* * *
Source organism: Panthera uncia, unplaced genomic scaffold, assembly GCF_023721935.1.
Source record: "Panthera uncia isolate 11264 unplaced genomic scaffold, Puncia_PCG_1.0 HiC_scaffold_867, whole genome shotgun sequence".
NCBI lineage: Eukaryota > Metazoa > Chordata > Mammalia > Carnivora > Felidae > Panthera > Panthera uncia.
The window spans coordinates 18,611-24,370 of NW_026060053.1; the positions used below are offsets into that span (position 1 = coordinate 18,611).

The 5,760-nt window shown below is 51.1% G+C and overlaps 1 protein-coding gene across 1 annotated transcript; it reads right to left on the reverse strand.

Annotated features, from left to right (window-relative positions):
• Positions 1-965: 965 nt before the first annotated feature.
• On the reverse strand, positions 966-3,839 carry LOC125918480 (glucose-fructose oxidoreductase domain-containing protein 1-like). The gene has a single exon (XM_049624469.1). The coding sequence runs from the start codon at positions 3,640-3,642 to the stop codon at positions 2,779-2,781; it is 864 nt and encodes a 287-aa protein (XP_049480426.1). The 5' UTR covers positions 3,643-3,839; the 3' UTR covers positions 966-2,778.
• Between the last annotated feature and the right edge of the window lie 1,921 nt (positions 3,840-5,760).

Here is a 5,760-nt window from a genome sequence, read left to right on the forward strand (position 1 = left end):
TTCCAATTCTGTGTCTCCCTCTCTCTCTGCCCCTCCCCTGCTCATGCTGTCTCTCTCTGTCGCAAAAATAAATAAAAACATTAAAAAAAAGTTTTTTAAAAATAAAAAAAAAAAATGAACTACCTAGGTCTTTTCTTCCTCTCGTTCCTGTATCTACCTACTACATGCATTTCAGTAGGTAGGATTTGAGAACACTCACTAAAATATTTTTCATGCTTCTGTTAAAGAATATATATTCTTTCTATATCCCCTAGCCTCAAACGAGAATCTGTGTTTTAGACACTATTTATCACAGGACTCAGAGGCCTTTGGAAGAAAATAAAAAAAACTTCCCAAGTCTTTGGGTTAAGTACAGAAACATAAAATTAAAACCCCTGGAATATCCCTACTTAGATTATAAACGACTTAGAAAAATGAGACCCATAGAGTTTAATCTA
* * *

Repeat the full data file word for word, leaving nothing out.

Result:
Source organism: Panthera uncia, unplaced genomic scaffold, assembly GCF_023721935.1.
Source record: "Panthera uncia isolate 11264 unplaced genomic scaffold, Puncia_PCG_1.0 HiC_scaffold_867, whole genome shotgun sequence".
NCBI lineage: Eukaryota > Metazoa > Chordata > Mammalia > Carnivora > Felidae > Panthera > Panthera uncia.
The window spans coordinates 18,611-24,370 of NW_026060053.1; the positions used below are offsets into that span (position 1 = coordinate 18,611).

The 5,760-nt window shown below is 51.1% G+C and overlaps 1 protein-coding gene across 1 annotated transcript; it reads right to left on the reverse strand.

Annotated features, from left to right (window-relative positions):
• Positions 1-965: 965 nt before the first annotated feature.
• On the reverse strand, positions 966-3,839 carry LOC125918480 (glucose-fructose oxidoreductase domain-containing protein 1-like). The gene has a single exon (XM_049624469.1). The coding sequence runs from the start codon at positions 3,640-3,642 to the stop codon at positions 2,779-2,781; it is 864 nt and encodes a 287-aa protein (XP_049480426.1). The 5' UTR covers positions 3,643-3,839; the 3' UTR covers positions 966-2,778.
• Between the last annotated feature and the right edge of the window lie 1,921 nt (positions 3,840-5,760).

Here is a 5,760-nt window from a genome sequence, read left to right on the forward strand (position 1 = left end):
TTCCAATTCTGTGTCTCCCTCTCTCTCTGCCCCTCCCCTGCTCATGCTGTCTCTCTCTGTCGCAAAAATAAATAAAAACATTAAAAAAAAGTTTTTTAAAAATAAAAAAAAAAAATGAACTACCTAGGTCTTTTCTTCCTCTCGTTCCTGTATCTACCTACTACATGCATTTCAGTAGGTAGGATTTGAGAACACTCACTAAAATATTTTTCATGCTTCTGTTAAAGAATATATATTCTTTCTATATCCCCTAGCCTCAAACGAGAATCTGTGTTTTAGACACTATTTATCACAGGACTCAGAGGCCTTTGGAAGAAAATAAAAAAAACTTCCCAAGTCTTTGGGTTAAGTACAGAAACATAAAATTAAAACCCCTGGAATATCCCTACTTAGATTATAAACGACTTAGAAAAATGAGACCCATAGAGTTTAATCTA